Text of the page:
Author: Alia Hogben
What I planned to write today was about the exciting book by Canadian Islamic scholar, Ayesha S. Chaudhry – Domestic Violence and the Islamic Tradition. However, under the grim shadows of destructive ISIS, and the ongoing wars in so many parts of the world affecting Muslims, I am overwhelmed and discouraged.
It is incredible how media and individuals have reacted to the heartbreaking photograph of a little Syrian boy`s body washed up, at the edge of the sea. There have been months of horror stories of people drowning, others locked in sealed containers, others in refugee camps with little food because the U.N is running out of food; and yet it appears that none of these touched us as much as that of the single child on the beach.
These tragedies are the fault of so many governments, but what is happening to ordinary peoples is so terrible that all of us have a responsibility to do something. For example, what are the helpful roles the oil rich Muslim majority states have in alleviating the conflicts? We know the roles played by many Western governments and yet none of their interference has made life better for Syrians, Afghans, or Iraqis. The rapid rise of ISIS has left governments and individuals reeling and unable to stem the tide of destruction.
At home, what have we as Canadians done to alleviate this situation? Imagine Germany taking in 800,000 refugees while we in Canada with all our resources have made helping difficult with bureaucratic forms and procedures.
Amidst this maelstrom, I wonder how to talk about something like scholarship and the possible changes within the understanding of Islam. Yet, I think it is vital for Muslims and non-Muslims to discuss how we must move towards egalitarian and compassionate interpretations within Islam. It is urgent to counterbalance the interpretations and practices of groups such as ISIS and other arch–conservatives.
Muslims can be proud of our history of intellectual critical thinking and of the knowledge we passed on to other parts of the world, such as Europe. However, what is the point of harkening back to a “glorious past” when the present is somewhat stagnant and intellectual curiosity is discouraged?
This major task of revitalizing critical thinking is fortunately being tackled by a number of scholars, but sadly this scholarship is not widely disseminated. Instead, what we Muslims have are several so -called experts with their websites preaching a lot of mistaken interpretations as gospel truth. They claim for themselves a mantle of religious authority because they are fostered/financed and disseminated by states and individuals, well-endowed with oil rich resources.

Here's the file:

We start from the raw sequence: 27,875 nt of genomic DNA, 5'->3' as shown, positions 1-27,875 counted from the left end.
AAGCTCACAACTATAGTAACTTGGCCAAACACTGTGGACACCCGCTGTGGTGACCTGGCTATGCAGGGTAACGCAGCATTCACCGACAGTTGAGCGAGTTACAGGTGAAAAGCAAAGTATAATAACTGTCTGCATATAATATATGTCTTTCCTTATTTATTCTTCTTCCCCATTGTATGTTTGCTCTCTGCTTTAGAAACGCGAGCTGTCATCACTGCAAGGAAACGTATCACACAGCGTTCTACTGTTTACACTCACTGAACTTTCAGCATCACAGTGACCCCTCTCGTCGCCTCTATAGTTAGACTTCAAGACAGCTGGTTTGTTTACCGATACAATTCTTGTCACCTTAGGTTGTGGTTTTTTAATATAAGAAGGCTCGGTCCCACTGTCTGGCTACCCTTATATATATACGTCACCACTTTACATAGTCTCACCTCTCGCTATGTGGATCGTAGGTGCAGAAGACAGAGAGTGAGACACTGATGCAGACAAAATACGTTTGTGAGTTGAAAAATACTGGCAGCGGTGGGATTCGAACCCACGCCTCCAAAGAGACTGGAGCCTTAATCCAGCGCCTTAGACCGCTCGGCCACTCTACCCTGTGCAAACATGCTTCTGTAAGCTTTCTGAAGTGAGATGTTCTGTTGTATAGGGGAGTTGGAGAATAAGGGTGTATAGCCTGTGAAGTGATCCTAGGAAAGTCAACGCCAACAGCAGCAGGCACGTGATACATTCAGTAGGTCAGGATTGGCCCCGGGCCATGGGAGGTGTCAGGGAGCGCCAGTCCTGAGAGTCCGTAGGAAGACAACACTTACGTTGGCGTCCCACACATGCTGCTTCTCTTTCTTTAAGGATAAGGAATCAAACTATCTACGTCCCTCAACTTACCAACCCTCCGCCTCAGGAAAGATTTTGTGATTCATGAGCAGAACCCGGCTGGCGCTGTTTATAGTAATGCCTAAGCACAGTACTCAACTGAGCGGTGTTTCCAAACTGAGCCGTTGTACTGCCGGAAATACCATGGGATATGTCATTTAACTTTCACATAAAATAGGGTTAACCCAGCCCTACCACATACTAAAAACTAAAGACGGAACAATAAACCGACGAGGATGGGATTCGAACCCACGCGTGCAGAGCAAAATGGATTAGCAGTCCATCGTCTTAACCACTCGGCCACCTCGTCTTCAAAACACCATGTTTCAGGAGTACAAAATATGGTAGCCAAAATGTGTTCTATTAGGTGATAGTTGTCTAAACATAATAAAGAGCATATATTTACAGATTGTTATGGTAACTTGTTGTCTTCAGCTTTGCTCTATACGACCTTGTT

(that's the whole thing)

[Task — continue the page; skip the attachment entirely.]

On the other hand, an example of intellectual questioning is the Chaudhry book. It is thought provoking and questions some dearly held ideas about patriarchy and domestic violence. She challenges the interpretations of a controversial Quranic verse in a clear and cogent manner.
She divides Muslim religious thought in two periods – pre- and post- colonialism. Pre-colonial is the period of early Islam to the17th century, while the post-colonial is the twentieth to twenty first centuries. She uses these periods because colonialism changed Muslim discourse. Her research has demonstrated that pre- colonial scholars believed in a patriarchal cosmology – a particular ordering of the universe – a hierarchal line with God on top, next are men or husbands, with women/wives below.
In contrast, an egalitarian cosmology is not hierarchal, but sketched as a triangle with God at the apex, and men and women at the base of the triangle, equidistant.
Amongst some Muslims the “Islamic tradition” of jurisprudence and Quranic interpretations of early Islam are the sources of “authority” and are sacrosanct. You just need to quote one of these early jurists/scholars and what you state is unquestionably “the truth.”
Chaudhry sees this “overblown and overbearing authoritative status” as an impediment to any change in our times. How can we argue for an egalitarian understanding of the Quran if we also insist on the authority of this Islamic tradition which espoused patriarchy with women below both God and men?
She concludes that the mythologized Islamic tradition is an obstacle to deriving newer interpretations. The pre-colonial patriarchal and post- colonial egalitarian cosmologies are fundamentally irreconcilable with respect to gender and other issues. The critical issue for current scholarship is that if one dismantles the authority of the “Islamic tradition” what replaces this authority? Chaudhry wonders if the community of believers and present day scholars can be the source of authority.
How does this kind of intellectual questioning influence the mainstream Muslim interpretation of Islam, the practices of believers including arch conservatives and groups such as ISIS? How does one influence Wahabism which has spread so widely? Who can talk to the Saudis and others?!
If only they would open their minds and hearts and listen to the message of the Quran: “…there are messages indeed for those who use their reason,” and “Truly in this is a sign for people who think.”